HONG KONG (AP) -- World stock markets were mostly lower Monday after a survey showed that Chinese manufacturing shrank in April for the fourth month in a row.
The HSBC index of Chinese factory activity also fell short of its already weak preliminary result, stoking fears among investors that the slowdown in the world's second biggest economy is entrenched.
"People were in general expecting from the recent data that the market was stabilizing rather than slowing. This would seem to indicate that it's still slowing rather than stabilizing," said Andrew Sullivan, director of Asian sales trading at Kim Eng Securities.
The index rose by 0.1 point to 48.1 in April, using a 100-point scale on which readings below 50 indicate contraction. The preliminary index level was 48.3.
Pessimism about China's manufacturing also offset some positive news on U.S. employment that showed employers in the No. 1 economy added more jobs than expected in April, pushing the unemployment rate to its lowest in six years.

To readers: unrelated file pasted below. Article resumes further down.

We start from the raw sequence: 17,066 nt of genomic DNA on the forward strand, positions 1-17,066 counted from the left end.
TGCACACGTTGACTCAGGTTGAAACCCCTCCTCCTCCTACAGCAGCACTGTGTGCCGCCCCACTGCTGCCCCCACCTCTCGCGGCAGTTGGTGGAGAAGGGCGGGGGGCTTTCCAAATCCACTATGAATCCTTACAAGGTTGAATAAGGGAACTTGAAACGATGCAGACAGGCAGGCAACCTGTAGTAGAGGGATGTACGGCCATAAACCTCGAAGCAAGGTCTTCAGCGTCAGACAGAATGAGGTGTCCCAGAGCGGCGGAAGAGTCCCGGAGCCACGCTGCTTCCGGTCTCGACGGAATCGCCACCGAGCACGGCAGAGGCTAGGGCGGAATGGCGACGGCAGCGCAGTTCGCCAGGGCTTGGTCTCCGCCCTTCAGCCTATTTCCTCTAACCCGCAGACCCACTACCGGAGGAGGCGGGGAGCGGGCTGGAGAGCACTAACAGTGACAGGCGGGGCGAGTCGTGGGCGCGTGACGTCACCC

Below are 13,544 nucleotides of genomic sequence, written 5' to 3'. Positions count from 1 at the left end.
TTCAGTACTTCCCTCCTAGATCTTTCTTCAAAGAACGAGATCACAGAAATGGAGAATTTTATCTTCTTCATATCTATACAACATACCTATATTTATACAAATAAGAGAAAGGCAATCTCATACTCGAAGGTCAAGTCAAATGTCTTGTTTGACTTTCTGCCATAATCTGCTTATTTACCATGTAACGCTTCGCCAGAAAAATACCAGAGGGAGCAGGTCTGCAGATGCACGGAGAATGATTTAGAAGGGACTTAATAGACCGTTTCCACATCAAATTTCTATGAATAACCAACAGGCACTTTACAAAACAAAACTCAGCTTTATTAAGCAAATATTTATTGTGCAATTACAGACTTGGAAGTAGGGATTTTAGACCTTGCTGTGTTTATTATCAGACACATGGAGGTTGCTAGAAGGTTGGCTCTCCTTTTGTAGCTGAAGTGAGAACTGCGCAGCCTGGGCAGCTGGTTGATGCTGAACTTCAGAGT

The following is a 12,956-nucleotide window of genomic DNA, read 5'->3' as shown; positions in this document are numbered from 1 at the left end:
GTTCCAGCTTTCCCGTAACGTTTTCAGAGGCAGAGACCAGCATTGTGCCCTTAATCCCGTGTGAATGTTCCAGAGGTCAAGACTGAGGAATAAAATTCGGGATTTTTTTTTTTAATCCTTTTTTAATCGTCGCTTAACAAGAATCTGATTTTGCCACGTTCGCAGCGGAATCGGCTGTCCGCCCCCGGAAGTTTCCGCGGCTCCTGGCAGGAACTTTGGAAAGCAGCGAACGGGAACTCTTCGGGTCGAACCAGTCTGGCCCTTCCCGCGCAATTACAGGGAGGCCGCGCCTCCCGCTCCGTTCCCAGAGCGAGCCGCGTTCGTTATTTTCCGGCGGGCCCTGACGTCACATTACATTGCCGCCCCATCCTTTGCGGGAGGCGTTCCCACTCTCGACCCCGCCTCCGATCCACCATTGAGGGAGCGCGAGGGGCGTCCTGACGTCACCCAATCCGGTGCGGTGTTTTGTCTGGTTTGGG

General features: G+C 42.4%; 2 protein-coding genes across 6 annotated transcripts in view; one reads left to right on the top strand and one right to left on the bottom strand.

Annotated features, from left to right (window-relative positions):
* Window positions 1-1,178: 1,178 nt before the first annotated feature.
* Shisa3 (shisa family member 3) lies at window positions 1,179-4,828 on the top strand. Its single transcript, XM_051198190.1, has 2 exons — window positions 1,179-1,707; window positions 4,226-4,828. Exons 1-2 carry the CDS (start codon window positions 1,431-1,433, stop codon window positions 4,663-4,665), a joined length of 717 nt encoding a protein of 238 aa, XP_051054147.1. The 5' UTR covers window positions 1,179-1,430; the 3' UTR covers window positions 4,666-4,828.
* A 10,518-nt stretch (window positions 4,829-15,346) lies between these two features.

Price changes were also more volatile because several major markets were closed, cutting trading volume, Sullivan said.
Markets in Japan, South Korea and Britain were closed for a public holiday.
In early European trading, France's CAC 40 shed 0.5 percent to 4,437.05 and Germany's DAX lost 0.4 percent to 9,514.65.
U.S. stocks were poised to open lower, with Dow futures down 0.3 percent to 16,403. Broader S&P 500 futures slipped 0.3 percent to 1,869.30.
Hong Kong's Hang Seng fell 1.3 percent to close at 21,976.33 while the Shanghai Composite in mainland China rallied in the final minutes of trading to finish 0.1 percent higher at 2,027.35.
An announcement by China's securities regulator on Sunday night unveiling prospectuses for 25 IPO applicants had also added to downward pressure by raising fears that supply of stocks would exceed demand.
Australia's S&P/ASX 200 also staged a late comeback to end 0.1 percent higher at 5,462.20. Benchmarks in Singapore and New Zealand fell.
In currencies, the dollar fell to 101.92 Japanese yen from 102.20 in late trading Friday. The euro rose to $1.3876 from $1.3871.
In energy markets, benchmark U.S. oil for June delivery added 62 cents to $100.38 in electronic trading on the New York Mercantile Exchange. The contract rose 34 cents to settle at $99.76 on Friday.
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- Andrew Sullivan